Could Connecting Students with Financial Aid Lead to Better College Outcomes? A Proposal to Test the Effectiveness of FAFSA Interventions Using the NPSAS Sample
Topic/Goal: Postsecondary and Adult Education Topic/ Goal Three (Efficacy)
Purpose: Only half of college students complete their degrees, and many are unaware or confused about how to get financial aid. We propose an Efficacy Study that will focus on key problems related to lack of awareness about financial aid (i) eligibility, (ii) application procedures, and (iii) award rules. We propose to implement a set of interventions to help students recognize and access the financial resources available to them, hypothesizing that better information will maximize the financial aid resources students have and thereby improve student persistence and eventual degree completion. Our project aims to proactively send students information relevant to their specific situations. If proven beneficial, the interventions could be widely replicated based on information that is already available in federal and institutional databases. Additionally, we hope to contribute to the research literature by investigating not only what behaviors could be influenced with better information but also how the framing and content of that information might be important.
Setting: We propose to use the subsample of students from the NPSAS:16 who are at broad-access or open-admissions institutions. As with the overall design of the NPSAS, the subsample will be a nationally-representative set of non-selective institutions and students spread across the country and urban/rural settings.
Population/Sample: We focus on a subsample of NPSAS16 undergraduates who are were their first and second years of college and attending broad access institutions at baseline.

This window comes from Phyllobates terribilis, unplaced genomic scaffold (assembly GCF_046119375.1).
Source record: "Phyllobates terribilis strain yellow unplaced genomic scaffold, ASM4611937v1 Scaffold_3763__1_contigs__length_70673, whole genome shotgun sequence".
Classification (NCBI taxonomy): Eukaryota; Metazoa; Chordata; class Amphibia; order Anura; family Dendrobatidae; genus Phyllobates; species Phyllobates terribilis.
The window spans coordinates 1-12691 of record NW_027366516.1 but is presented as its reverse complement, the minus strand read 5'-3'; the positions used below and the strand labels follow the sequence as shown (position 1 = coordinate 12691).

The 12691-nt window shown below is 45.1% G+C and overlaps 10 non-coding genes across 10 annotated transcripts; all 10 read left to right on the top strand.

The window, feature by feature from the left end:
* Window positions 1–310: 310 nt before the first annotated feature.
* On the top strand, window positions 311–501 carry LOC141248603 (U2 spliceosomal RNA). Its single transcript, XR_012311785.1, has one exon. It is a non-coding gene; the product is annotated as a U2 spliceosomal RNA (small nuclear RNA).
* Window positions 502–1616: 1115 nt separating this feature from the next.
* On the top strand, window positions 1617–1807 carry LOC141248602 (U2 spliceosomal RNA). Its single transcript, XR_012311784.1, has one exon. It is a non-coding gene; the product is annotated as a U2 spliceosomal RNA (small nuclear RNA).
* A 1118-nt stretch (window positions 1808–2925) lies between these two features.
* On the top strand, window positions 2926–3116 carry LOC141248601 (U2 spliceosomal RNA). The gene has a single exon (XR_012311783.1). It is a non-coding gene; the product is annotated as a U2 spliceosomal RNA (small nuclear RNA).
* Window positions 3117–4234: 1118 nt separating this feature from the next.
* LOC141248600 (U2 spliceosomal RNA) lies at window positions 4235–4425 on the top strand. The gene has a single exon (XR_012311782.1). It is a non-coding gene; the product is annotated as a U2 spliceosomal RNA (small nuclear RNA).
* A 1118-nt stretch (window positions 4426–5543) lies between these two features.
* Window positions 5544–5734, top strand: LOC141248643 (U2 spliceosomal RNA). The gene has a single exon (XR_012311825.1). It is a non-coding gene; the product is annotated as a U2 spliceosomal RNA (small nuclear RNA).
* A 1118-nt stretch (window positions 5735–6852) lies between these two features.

Intervention: The interventions include a set of informational letters being sent to students. The letters encourage aid application or renewal and provide guidance on how to complete the FAFSA. Among full-time students in the treatment group, we further randomize the framing of the information. A subset of part-time students in the treatment group will also receive information showing how taking more college credits results in more financial aid. A few months after the interventions, we will conduct a follow-up survey to learn more about experiences with financial aid awareness.
Control Condition: The control students will not receive any informational letter. However, they will be asked to complete the follow-up survey to learn more about how students navigate the aid system generally. As part of the NPSAS baseline interview, they will have already consented to be re-contacted but will not know that they are part of the proposed research project.
Research Design: We will randomly assign students to the respective treatment and control interventions. We use the randomization to identify intention-to-treat impacts.
Key Measures: We track college completion and persistence as our primary metrics. We also gather intermediate data on FAFSA application, aid receipt, and enrollment intensity. All of these can be tracked through administrative data.
Analytic Strategy: We use simple regression strategies to take advantage of the randomization in estimating intention-to-treat impacts of the interventions.
This project is supported by the Institute of Education Sciences, US Department of Education under grant number R305A160388.
More from NBER
In addition to working papers, the NBER disseminates affiliates’ latest findings through a range of free periodicals — the NBER Reporter, the NBER Digest, the Bulletin on Retirement and Disability, and the Bulletin on Health — as well as online conference reports, video lectures, and interviews.
- Author: Shane Greenstein